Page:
People were supported by staff who had limited knowledge of the Mental Capacity Act (2005) (MCA). The service did not currently support anybody who required an assessment under the MCA. The registered manager confirmed all staff would receive MCA training as a matter of importance.

People were supported by staff who had received a thorough induction programme and on-going training to develop their knowledge and skills.

People were protected by the service’s safe recruitment practices. Staff underwent the necessary checks which determined they were suitable to work with vulnerable adults, before they started their employment.

The service had a policy and procedure in place for dealing with any concerns or complaints. There had been no written complaints received by the service in the last twelve months.

Staff described the management to be supportive and approachable. Staff talked positively about their jobs. Comments included, “I’m definitely motivated, […] thinks the world of us”, “[…] is always willing to invest in his staff, progress staff and support them to achieve” and “I love my job, I absolutely love it. It is challenging but amazing”.

There were quality assurance systems in place to drive continuous improvement within the service. Audits were carried out and where shortfalls in the service had been highlighted, action had been taken to resolve the issues and help ensure quality of care was not compromised.

6 December 2013

During a routine inspection

Agency staff supported people with a range of needs, including those who required some support in regard to their personal care.

All the people we spoke with who used the service told us they felt respected and involved in the planning of their care. One person said "I am very happy, they support me with my independence and always ask if they can do anything else." They added "I can make changes anytime to the daily tasks I need help with, they are very obliging."

We saw that prior to using the service, people and or their representatives met with the provider to discuss care packages. Records showed that further information was gathered about the person's history, detailing their likes, dislikes and specific needs they had. This meant that the needs of the people using the service were fully assessed and ensured that the provider could meet their needs.

All staff were trained in safeguarding and identifying abuse. All new staff had safeguarding covered in their induction programme. We spoke with three staff members who told us they were trained and able to recognise signs of abuse. All were able to report the procedure for escalating concerns and detail types of abuse.

Staff received an appropriate induction programme which included shadowing experienced care workers and some learning around the essential areas relating to care work. A staff handbook was issued and this formed part of an ongoing training and supervision tool.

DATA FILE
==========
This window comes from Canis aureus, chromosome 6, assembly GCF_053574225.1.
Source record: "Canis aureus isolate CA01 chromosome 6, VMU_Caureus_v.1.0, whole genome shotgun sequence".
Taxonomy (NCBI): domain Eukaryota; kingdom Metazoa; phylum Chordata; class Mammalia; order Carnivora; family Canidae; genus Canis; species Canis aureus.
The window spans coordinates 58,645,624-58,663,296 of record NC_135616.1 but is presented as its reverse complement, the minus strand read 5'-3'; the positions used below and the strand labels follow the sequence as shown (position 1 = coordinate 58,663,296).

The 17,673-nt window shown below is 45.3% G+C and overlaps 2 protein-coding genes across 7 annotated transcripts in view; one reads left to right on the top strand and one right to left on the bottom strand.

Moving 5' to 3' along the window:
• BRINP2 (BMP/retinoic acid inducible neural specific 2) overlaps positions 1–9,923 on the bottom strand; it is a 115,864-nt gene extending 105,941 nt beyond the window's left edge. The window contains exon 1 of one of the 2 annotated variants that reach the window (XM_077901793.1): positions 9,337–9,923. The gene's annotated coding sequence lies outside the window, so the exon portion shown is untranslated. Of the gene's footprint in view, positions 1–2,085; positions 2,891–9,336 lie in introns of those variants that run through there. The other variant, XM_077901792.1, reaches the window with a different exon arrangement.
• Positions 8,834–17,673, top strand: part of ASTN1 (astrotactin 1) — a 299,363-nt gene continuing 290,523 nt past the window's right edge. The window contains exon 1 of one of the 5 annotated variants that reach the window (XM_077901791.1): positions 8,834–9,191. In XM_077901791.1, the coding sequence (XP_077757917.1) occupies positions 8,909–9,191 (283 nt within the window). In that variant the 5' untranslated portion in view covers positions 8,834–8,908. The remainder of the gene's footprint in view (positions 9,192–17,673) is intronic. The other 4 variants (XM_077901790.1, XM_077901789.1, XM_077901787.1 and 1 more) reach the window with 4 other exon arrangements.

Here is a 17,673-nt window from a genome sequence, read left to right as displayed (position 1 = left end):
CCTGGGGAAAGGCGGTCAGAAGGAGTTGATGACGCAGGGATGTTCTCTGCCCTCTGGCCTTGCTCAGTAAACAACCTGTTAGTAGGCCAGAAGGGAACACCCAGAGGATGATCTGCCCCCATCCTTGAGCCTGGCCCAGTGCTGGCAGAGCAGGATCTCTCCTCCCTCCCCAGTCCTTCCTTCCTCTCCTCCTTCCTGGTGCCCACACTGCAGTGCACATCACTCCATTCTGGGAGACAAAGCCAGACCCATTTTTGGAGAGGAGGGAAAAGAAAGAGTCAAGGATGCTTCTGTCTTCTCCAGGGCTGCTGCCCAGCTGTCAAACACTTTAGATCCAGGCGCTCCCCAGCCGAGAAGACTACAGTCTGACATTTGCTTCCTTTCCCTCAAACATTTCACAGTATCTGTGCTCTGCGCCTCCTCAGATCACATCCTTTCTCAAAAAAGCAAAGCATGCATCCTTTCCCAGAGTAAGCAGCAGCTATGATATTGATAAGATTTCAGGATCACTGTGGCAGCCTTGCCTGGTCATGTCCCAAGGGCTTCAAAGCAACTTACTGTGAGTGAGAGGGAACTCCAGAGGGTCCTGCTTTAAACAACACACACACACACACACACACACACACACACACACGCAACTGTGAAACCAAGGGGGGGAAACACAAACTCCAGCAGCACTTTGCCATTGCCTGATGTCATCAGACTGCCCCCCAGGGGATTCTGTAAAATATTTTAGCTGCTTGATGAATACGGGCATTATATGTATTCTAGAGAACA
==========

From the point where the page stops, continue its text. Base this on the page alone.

The manager worked with staff to have an on-going review of the needs of those using the service. They worked closely with Social Services when a person's needs had increased beyond what they could safely manage at home. This demonstrated that the service were able to identify that people were being supported in the best place for their needs.

24 October 2012

During a routine inspection

This was a scheduled inspection and was carried out over three days on 24, 25 and 26 October 2012. On the first day we made an unannounced visit to the agency's office where we talked with the registered manager and administrative staff. We looked at records and documents held in the agency's office that related to the care people received, safeguarding people from abuse, staff training, quality assurance and the procedures for handling people's money.

At the time of this inspection the agency provided services to 48 people and the agency employed 26 care workers.

On the second day we spoke by telephone, with four care workers who provided the personal care to the people using the service. On the third day we spoke on the telephone with four people using the service or their relatives. We spoke with a further person on the 30 October 2012. We offered to visit people in their homes but they were happy to speak by telephone.

People who received care from the agency and their relatives were very positive about the way they were treated by care workers. One relative told us 'They look after my relative very well, we have no complaints'. A person receiving the service told us 'They (the staff) are always happy and polite and they turn up on time'.

People said that the agency was reliable. The registered manager sought people's views and took action if areas of improvement could be made to ensure people received good standards of care and support.